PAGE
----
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One of the major drawbacks to driving one's own car to various destinations
here in Jerusalem is that once having arrived there - through the always
treacherous traffic, there is absolutely no place to park one's car. Our
holy city has a surplus of many wonderful things but parking spaces or
parking lots are not on that list. Recently, I walked six blocks in a
driving rainstorm to keep a speaking engagement of mine as there was just no
closer place that I could find and fit my car into.

With the continuing increase in the numbers of cars on the streets of
Jerusalem, there is very little hope for an immediate improvement in the
situation. The fact that large - really large - garbage bins are also placed
on the curbs of many streets, occupying a considerable number of potential
parking spaces, also complicates matters and frustrates the hapless driver
searching for a place to put his car. Who can deny the logic that garbage
trumps parking spaces for cars?

Parking illegally is an art but it is also a considerable risk to one's
pocket and emotional stability. Nevertheless, there are many Jerusalemites
that I have observed who do so with abandon. I always wonder if they know
something that I am not aware of. But my determination to remain a
law-abiding citizen prevents me from pursuing this possible avenue as a
solution to my continual parking problems.

In my opinion, there is a great Jewish moral lesson involved in this
quandary over where to park the car. The Mishna in Avot asks us to consider
"From whence have you come and to where are you going." It also points out
that when we get to where we are going, we will be obligated "to park our
car" - to give a reckoning and accounting of our deeds and actions. The
parking space will have to explain how we got to where we were going, so to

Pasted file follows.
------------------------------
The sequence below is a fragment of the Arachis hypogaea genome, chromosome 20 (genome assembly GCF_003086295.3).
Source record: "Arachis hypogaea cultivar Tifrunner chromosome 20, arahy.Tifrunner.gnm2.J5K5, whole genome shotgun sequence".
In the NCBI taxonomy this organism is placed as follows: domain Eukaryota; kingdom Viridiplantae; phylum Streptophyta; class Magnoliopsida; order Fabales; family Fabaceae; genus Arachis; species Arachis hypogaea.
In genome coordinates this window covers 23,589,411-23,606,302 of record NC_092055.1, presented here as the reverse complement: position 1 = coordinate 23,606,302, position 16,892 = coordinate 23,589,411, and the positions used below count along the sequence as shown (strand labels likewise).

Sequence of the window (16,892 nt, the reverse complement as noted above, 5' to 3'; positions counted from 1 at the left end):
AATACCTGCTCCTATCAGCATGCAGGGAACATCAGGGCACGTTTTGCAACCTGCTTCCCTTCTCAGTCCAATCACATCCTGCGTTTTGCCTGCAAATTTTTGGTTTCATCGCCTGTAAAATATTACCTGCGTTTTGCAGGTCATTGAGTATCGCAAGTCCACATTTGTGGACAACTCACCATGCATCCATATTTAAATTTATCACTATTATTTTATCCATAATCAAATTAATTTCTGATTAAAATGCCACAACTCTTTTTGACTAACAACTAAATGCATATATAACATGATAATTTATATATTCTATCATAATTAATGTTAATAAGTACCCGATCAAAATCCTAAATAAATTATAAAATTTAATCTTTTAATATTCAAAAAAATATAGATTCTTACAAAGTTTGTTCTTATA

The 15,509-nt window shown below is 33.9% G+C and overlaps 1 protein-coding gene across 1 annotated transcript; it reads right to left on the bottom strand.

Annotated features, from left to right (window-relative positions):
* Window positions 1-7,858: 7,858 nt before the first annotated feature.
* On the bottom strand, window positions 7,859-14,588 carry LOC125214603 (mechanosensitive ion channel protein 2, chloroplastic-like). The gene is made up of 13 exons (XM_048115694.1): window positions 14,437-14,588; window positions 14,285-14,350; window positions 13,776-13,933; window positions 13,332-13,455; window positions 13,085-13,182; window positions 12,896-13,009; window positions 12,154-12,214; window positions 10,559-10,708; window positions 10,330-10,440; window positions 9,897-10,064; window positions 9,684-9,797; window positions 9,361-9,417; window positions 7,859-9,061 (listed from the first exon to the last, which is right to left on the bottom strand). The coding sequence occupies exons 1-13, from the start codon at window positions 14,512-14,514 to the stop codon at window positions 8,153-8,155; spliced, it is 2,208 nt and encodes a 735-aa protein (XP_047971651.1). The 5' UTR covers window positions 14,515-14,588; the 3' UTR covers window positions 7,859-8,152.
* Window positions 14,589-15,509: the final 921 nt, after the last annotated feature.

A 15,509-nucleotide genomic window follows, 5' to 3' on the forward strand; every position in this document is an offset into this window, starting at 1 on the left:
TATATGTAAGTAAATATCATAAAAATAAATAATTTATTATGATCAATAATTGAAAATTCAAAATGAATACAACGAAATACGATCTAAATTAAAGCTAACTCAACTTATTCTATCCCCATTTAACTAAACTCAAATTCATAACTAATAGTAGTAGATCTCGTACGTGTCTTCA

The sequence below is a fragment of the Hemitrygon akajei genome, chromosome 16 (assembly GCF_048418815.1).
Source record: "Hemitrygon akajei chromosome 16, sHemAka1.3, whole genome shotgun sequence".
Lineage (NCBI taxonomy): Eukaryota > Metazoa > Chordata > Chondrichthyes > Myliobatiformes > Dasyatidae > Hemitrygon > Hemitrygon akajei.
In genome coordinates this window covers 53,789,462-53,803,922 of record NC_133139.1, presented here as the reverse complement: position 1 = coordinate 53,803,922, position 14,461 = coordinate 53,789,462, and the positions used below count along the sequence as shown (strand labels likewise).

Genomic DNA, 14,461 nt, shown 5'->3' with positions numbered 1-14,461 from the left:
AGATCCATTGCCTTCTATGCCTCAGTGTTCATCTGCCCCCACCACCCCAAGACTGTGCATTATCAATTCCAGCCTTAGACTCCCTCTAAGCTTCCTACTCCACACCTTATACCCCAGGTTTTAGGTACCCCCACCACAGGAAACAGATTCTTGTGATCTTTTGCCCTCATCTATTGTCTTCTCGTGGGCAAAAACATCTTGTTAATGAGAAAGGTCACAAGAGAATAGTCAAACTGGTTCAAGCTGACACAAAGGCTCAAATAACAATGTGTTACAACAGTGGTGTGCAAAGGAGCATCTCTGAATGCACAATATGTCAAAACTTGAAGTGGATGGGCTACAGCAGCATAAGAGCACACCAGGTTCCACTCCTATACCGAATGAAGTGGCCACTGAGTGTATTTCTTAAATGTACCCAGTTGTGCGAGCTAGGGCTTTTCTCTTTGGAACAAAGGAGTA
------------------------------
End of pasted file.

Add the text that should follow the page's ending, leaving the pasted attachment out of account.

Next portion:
speak. What if we do not find a proper parking space? I don't think that any
illegal parking will be allowed no matter how daring, carefree and intrepid
a driver we are. We may even be forced to park far away from our intended
and hoped for destination.

I often reconnoiter the place I will be driving to in advance of my actual
trip in order to determine the parking possibilities. Well, that is true in
life as well - certainly in Jewish life. All of life has to be lived with
the specific goal of where one will park one's car, so to speak. It is part
of the defensive driving mode that Judaism demands of us. It is the logical
conclusion to a long journey of curves and vicissitudes, in the company of
other dangerous and often reckless drivers. Where to park is a paramount
question in Jewish thought.

There is an additional, terrible frustration to the regular problem of
parking one's car. You may be fortunate enough to find a parking space but
then you somehow have to fit your car into that space. I have been faced
with that problem here in Israel where smaller cars are the norm and my car
is a lumbering American "giant." Short of dropping the car in from the air I
am unable to maneuver it so that it will fit into the treasured parking
space that I so laboriously discovered. I think of that in moral terms as
well. Even if I find my eventual parking space - my accounting and reckoning
of my life - will I fit into the space assigned to me?

Rabbi Moshe Chaim Luzatto makes this point abundantly clear in his
masterpiece work, Messilat Yesharim. He states that even in the World To
Come, one may feel deprived of what one believed to be proper recognition
and honor and even have a feeling of envy as to the parking places assigned
to others. Aside from all of the altruistic and idealistic reasons that may
motivate one to find the ultimate parking space, there are also basic human
drives and needs that dictate this desire and goal.

One should never lose sight of this for often this is truly the main reason
that drives behavior and eternal aspirations. No one wishes to feel shamed
or embarrassed in eternity. A great Talmudic sage asked not to be buried in
the white clothing of the truly pious or in black shrouds of the less pious
either, as he did not want to be out of place in the World-To-Come. The
parking space has to somehow fit the car. Otherwise, it cannot be used
correctly and neatly. So I hope that I have given you some ideas to ponder
upon the next time you are looking for a parking space in which to deposit
your automobile.

Shabat shalom.

Berel Wein

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